29 aug 2015
We like to think about our work. Reflect on how we do things. Throughout June we led a workshop on devised theatre at the library@esplanade. It was great to meet and get to work with a really diverse group of people. Some of them were already professionals, some others were drama JC students, and yet some others attending a theatre workshop for the first time.
One of our central interests in doing this workshop was to think through the history of devised theatre. Devising is not a new way of making a play. It has been around for some decades now and it is so very much embedded into our theatre culture that the Ministry of Education (Singapore) contemplates it in its syllabus for extracurricular activities in the primary education sector. Some even say that devising has been around as a strategy for making plays since centuries ago. They argue that it is simply the way theatre is done: A group of people expressing an idea...? Well, yes. That IS how theatre has been made since who knows how many years ago. So what exactly can devising bring into the picture today, now, almost two decades into the XXI century?
We think that devising - as a methodology and as a work ethics - did mean something important when it first appeared. It meant empowering the rehearsal space as a place of authorship and not anymore as a mere place of repetition. We would like to rescue this idea and we would like to add another thought: Devising should not be a pretext for stage bluff. When we devise we should aim to articulate an idea, collectively.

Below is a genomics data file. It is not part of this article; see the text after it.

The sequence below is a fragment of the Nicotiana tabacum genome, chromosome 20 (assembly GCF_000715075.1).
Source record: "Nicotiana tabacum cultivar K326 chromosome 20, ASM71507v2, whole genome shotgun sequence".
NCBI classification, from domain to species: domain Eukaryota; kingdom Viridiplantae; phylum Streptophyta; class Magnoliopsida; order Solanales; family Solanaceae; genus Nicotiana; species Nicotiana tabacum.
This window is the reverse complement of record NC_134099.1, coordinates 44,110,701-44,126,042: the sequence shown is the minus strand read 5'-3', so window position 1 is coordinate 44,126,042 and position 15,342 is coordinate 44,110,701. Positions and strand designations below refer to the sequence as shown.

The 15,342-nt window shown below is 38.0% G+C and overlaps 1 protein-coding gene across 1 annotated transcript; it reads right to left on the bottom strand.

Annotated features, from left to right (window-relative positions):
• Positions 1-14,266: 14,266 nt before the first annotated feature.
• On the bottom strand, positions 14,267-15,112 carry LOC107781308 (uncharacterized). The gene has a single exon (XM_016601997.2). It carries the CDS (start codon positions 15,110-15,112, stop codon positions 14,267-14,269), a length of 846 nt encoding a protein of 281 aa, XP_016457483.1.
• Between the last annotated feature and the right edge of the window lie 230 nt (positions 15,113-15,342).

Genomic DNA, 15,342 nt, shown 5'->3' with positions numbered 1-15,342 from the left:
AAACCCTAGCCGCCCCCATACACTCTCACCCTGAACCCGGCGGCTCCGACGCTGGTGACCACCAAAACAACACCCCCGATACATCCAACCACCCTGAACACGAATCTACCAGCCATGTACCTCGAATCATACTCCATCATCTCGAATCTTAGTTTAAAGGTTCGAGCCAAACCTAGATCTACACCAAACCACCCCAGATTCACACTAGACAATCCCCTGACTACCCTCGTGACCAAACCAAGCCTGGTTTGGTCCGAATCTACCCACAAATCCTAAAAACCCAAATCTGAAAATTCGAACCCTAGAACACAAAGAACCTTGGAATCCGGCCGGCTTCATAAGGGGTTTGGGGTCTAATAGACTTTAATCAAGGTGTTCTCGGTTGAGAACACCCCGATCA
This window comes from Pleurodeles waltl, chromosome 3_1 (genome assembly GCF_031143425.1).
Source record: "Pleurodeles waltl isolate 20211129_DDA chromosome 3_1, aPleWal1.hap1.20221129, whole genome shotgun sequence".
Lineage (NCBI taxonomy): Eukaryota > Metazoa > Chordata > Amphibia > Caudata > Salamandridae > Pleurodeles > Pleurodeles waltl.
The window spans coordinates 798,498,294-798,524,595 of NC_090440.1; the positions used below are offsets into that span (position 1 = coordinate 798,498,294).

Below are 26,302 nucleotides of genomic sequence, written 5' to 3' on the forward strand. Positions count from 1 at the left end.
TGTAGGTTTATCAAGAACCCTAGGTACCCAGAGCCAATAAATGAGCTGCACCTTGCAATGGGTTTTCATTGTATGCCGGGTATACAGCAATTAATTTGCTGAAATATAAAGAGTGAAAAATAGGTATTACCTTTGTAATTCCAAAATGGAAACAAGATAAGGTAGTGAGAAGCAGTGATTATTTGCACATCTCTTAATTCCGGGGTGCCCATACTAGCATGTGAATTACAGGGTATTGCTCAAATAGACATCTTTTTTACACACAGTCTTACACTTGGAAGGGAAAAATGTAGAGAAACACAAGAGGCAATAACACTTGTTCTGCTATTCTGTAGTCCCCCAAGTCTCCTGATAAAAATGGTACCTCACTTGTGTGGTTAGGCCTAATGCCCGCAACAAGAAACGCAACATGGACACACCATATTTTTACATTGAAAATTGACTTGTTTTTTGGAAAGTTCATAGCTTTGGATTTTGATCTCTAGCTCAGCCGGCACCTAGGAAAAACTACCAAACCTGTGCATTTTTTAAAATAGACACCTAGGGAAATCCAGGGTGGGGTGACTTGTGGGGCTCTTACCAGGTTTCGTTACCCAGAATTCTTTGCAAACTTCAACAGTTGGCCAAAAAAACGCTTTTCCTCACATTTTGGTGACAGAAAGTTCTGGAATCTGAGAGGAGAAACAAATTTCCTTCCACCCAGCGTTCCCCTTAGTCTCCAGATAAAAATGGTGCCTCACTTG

Next week we will be co-leading a one-day workshop at NUS on purpose of the visit of Dr Simon Jones from the University of Bristol. The workshop is only open for graduate students at the Theatre Studies Program there, so we very are sorry that we can't invite you! However, we will be sharing our thoughts on that activity too as it will be a research session on...yes you guessed it right... devising! Our entry question is this: How is meaning made in a devised process? Let's see where that takes us. More soon.
The Art of Strangers